Transmission range

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The transmission range is the frequency range for which a device is designed by the designer.

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In amplifiers of the voltage is gain factor  v = U 2 / U 1 typically of frequency  f -dependent: at high and low frequencies, it usually takes from. The range of application of the amplifier is therefore limited by the lower limit frequency  f 1 and the upper limit frequency  f 2 , both also referred to as the transition frequency or cutoff frequency f c ( c = cutoff ). The transmission range is the frequency range between the lower and upper limit frequency.

The closer the transmission range approaches the audible range ( f 1 = 20 Hz; f 2 = 20 kHz), the more natural the sound reproduction.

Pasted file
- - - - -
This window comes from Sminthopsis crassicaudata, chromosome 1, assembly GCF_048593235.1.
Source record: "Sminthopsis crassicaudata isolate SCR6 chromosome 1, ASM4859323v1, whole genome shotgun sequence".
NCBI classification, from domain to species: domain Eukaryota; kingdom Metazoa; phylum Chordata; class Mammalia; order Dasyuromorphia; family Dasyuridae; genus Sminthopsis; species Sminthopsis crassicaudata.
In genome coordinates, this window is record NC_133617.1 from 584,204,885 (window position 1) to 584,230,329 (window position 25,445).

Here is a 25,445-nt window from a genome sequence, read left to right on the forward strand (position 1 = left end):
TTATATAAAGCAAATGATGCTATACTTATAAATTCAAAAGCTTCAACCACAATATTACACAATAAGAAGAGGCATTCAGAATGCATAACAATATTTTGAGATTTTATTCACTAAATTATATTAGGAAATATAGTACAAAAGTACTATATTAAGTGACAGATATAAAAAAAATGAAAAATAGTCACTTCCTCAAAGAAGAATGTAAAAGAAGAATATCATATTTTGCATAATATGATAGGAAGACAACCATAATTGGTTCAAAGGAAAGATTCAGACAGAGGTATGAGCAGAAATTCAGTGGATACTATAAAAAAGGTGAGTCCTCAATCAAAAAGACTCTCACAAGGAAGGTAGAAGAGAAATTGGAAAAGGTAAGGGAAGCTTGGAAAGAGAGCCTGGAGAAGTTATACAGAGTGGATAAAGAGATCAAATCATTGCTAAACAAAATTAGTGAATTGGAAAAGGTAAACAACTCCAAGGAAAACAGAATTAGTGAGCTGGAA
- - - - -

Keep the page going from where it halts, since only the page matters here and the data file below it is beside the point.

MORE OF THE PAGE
A transmission range is always used when a signal passes through a two (or multiple) gate . All frequencies of the input signal outside the transmission range are heavily attenuated .

  • Helmuth Willems, Dieter Blank, Hans Mohn: communications engineering (= electrical specialist. Vol. 3). Teubner, Stuttgart 1982, ISBN 3-519-06807-9 .
  • Roland Enders: The home recording manual. The way to optimal recordings. 3rd, revised edition, revised by Andreas Schulz. Carstensen, Munich 2003, ISBN 3-910098-25-8 .


  1. The limit frequency of an electronic circuit is that frequency at which an output variable  U 2 has dropped to a value of 3  decibels below the input variable  U 1 ; the field size is 70.7% or times as much.

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